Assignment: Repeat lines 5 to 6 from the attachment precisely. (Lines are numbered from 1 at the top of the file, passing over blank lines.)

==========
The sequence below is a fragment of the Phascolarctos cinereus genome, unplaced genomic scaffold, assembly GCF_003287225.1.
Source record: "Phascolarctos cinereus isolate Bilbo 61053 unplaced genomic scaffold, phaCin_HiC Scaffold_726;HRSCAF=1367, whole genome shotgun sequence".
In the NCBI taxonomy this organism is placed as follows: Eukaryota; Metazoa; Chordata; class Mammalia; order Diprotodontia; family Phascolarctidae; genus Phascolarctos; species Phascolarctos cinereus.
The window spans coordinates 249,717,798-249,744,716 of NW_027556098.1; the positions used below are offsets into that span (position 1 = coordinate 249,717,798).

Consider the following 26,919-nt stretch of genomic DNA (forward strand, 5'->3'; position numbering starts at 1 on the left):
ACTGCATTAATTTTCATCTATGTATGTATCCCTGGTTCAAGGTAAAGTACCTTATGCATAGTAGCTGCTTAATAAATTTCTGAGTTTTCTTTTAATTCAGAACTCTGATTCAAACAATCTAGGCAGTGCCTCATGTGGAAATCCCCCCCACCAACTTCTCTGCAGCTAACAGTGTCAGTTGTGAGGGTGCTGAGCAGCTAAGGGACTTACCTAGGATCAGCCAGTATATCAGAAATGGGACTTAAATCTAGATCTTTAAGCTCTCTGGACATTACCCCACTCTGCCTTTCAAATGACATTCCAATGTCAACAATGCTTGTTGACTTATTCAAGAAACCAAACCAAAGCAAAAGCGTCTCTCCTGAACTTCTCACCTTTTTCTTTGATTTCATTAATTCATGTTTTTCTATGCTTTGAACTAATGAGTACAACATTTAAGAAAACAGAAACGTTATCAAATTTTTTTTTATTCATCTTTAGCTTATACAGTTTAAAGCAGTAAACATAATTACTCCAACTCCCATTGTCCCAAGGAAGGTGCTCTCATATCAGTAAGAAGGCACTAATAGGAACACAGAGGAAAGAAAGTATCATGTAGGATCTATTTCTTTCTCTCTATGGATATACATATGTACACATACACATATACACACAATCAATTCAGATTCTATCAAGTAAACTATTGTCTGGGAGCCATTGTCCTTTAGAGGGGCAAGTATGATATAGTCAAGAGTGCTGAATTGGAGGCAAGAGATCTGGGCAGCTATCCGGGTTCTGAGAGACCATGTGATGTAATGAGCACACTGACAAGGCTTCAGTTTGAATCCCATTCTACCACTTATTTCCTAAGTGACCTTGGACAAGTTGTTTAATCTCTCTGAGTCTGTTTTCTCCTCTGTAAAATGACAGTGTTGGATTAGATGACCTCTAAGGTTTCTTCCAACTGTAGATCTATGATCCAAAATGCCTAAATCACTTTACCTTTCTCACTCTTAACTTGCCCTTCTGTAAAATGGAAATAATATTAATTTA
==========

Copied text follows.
Consider the following 26,919-nt stretch of genomic DNA (forward strand, 5'->3'; position numbering starts at 1 on the left):
ACTGCATTAATTTTCATCTATGTATGTATCCCTGGTTCAAGGTAAAGTACCTTATGCATAGTAGCTGCTTAATAAATTTCTGAGTTTTCTTTTAATTCAGAACTCTGATTCAAACAATCTAGGCAGTGCCTCATGTGGAAATCCCCCCCACCAACTTCTCTGCAGCTAACAGTGTCAGTTGTGAGGGTGCTGAGCAGCTAAGGGACTTACCTAGGATCAGCCAGTATATCAGAAATGGGACTTAAATCTAGATCTTTAAGCTCTCTGGACATTACCCCACTCTGCCTTTCAAATGACATTCCAATGTCAACAATGCTTGTTGACTTATTCAAGAAACCAAACCAAAGCAAAAGCGTCTCTCCTGAACTTCTCACCTTTTTCTTTGATTTCATTAATTCATGTTTTTCTATGCTTTGAACTAATGAGTACAACATTTAAGAAAACAGAAACGTTATCAAATTTTTTTTTATTCATCTTTAGCTTATACAGTTTAAAGCAGTAAACATAATTACTCCAACTCCCATTGTCCCAAGGAAGGTGCTCTCATATCAGTAAGAAGGCACTAATAGGAACACAGAGGAAAGAAAGTATCATGTAGGATCTATTTCTTTCTCTCTATGGATATACATATGTACACATACACATATACACACAATCAATTCAGATTCTATCAAGTAAACTATTGTCTGGGAGCCATTGTCCTTTAGAGGGGCAAGTATGATATAGTCAAGAGTGCTGAATTGGAGGCAAGAGATCTGGGCAGCTATCCGGGTTCTGAGAGACCATGTGATGTAATGAGCACACTGACAAGGCTTCAGTTTGAATCCCATTCTACCACTTATTTCCTAAGTGACCTTGGACAAGTTGTTTAATCTCTCTGAGTCTGTTTTCTCCTCTGTAAAATGACAGTGTTGGATTAGATGACCTCTAAGGTTTCTTCCAACTGTAGATCTATGATCCAAAATGCCTAAATCACTTTACCTTTCTCACTCTTAACTTGCCCTTCTGTAAAATGGAAATAATATTAATTTA